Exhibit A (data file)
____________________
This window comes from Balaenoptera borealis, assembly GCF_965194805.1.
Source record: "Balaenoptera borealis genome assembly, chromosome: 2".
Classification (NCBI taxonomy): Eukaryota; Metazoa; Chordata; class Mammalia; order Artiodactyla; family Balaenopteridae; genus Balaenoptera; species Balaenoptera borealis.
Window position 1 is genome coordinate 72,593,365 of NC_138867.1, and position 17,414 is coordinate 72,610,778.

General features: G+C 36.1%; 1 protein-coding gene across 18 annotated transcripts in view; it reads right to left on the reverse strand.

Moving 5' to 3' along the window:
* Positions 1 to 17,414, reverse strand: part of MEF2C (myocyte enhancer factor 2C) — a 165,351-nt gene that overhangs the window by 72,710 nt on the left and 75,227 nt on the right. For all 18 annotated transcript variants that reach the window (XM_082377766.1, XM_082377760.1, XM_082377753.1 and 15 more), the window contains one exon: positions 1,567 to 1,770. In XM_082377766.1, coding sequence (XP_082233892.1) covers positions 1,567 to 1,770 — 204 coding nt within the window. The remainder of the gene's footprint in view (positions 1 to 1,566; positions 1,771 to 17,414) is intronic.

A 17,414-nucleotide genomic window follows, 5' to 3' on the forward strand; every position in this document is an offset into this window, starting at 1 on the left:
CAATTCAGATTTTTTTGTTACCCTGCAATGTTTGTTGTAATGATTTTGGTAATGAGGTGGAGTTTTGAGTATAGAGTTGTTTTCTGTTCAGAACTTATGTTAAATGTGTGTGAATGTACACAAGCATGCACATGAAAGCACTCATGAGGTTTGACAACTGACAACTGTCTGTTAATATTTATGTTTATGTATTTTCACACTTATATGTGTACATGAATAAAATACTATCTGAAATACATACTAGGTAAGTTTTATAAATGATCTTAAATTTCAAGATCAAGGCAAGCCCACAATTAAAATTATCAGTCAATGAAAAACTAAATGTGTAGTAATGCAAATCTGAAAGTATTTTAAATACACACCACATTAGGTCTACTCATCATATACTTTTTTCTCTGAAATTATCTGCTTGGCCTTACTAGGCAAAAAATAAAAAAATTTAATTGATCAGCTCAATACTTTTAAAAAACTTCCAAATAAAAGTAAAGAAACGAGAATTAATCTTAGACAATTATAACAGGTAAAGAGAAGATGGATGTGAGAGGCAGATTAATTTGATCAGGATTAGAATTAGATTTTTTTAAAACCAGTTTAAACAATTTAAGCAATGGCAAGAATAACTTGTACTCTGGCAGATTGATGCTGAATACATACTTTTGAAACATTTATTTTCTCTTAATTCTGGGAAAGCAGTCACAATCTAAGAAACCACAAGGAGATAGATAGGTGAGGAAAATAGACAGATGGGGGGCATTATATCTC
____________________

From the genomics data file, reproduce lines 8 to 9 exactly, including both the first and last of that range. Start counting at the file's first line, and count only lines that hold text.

A 17,414-nucleotide genomic window follows, 5' to 3' on the forward strand; every position in this document is an offset into this window, starting at 1 on the left:
CAATTCAGATTTTTTTGTTACCCTGCAATGTTTGTTGTAATGATTTTGGTAATGAGGTGGAGTTTTGAGTATAGAGTTGTTTTCTGTTCAGAACTTATGTTAAATGTGTGTGAATGTACACAAGCATGCACATGAAAGCACTCATGAGGTTTGACAACTGACAACTGTCTGTTAATATTTATGTTTATGTATTTTCACACTTATATGTGTACATGAATAAAATACTATCTGAAATACATACTAGGTAAGTTTTATAAATGATCTTAAATTTCAAGATCAAGGCAAGCCCACAATTAAAATTATCAGTCAATGAAAAACTAAATGTGTAGTAATGCAAATCTGAAAGTATTTTAAATACACACCACATTAGGTCTACTCATCATATACTTTTTTCTCTGAAATTATCTGCTTGGCCTTACTAGGCAAAAAATAAAAAAATTTAATTGATCAGCTCAATACTTTTAAAAAACTTCCAAATAAAAGTAAAGAAACGAGAATTAATCTTAGACAATTATAACAGGTAAAGAGAAGATGGATGTGAGAGGCAGATTAATTTGATCAGGATTAGAATTAGATTTTTTTAAAACCAGTTTAAACAATTTAAGCAATGGCAAGAATAACTTGTACTCTGGCAGATTGATGCTGAATACATACTTTTGAAACATTTATTTTCTCTTAATTCTGGGAAAGCAGTCACAATCTAAGAAACCACAAGGAGATAGATAGGTGAGGAAAATAGACAGATGGGGGGCATTATATCTC